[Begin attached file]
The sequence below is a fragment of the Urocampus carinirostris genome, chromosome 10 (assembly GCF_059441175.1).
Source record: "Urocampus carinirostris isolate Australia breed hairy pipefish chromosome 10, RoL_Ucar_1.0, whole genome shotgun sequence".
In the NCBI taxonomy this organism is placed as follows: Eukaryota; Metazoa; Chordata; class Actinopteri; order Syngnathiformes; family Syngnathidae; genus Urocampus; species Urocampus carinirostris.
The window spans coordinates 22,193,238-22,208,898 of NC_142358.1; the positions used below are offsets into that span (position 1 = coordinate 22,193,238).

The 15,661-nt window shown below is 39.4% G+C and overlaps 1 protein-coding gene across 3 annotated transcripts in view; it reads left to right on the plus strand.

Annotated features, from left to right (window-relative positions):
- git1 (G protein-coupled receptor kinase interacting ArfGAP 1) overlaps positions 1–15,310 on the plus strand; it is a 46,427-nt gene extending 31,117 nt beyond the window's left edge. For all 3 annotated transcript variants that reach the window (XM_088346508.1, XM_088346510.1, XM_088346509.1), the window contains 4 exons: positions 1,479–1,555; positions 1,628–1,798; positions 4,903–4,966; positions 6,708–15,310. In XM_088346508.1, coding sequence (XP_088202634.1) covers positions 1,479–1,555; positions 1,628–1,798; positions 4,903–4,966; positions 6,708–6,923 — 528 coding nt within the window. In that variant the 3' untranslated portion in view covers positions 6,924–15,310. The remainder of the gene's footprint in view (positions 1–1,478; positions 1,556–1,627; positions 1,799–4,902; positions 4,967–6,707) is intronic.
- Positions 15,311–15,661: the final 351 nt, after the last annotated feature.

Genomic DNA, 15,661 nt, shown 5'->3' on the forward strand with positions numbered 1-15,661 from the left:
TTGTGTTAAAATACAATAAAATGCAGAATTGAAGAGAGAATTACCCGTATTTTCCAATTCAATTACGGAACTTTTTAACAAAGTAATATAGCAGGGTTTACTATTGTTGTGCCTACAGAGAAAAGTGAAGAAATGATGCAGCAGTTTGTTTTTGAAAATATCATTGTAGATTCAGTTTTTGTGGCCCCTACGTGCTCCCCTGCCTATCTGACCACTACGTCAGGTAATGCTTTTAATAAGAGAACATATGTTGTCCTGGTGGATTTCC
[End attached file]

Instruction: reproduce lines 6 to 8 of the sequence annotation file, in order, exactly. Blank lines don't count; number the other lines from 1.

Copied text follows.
Annotated features, from left to right (window-relative positions):
- git1 (G protein-coupled receptor kinase interacting ArfGAP 1) overlaps positions 1–15,310 on the plus strand; it is a 46,427-nt gene extending 31,117 nt beyond the window's left edge. For all 3 annotated transcript variants that reach the window (XM_088346508.1, XM_088346510.1, XM_088346509.1), the window contains 4 exons: positions 1,479–1,555; positions 1,628–1,798; positions 4,903–4,966; positions 6,708–15,310. In XM_088346508.1, coding sequence (XP_088202634.1) covers positions 1,479–1,555; positions 1,628–1,798; positions 4,903–4,966; positions 6,708–6,923 — 528 coding nt within the window. In that variant the 3' untranslated portion in view covers positions 6,924–15,310. The remainder of the gene's footprint in view (positions 1–1,478; positions 1,556–1,627; positions 1,799–4,902; positions 4,967–6,707) is intronic.
- Positions 15,311–15,661: the final 351 nt, after the last annotated feature.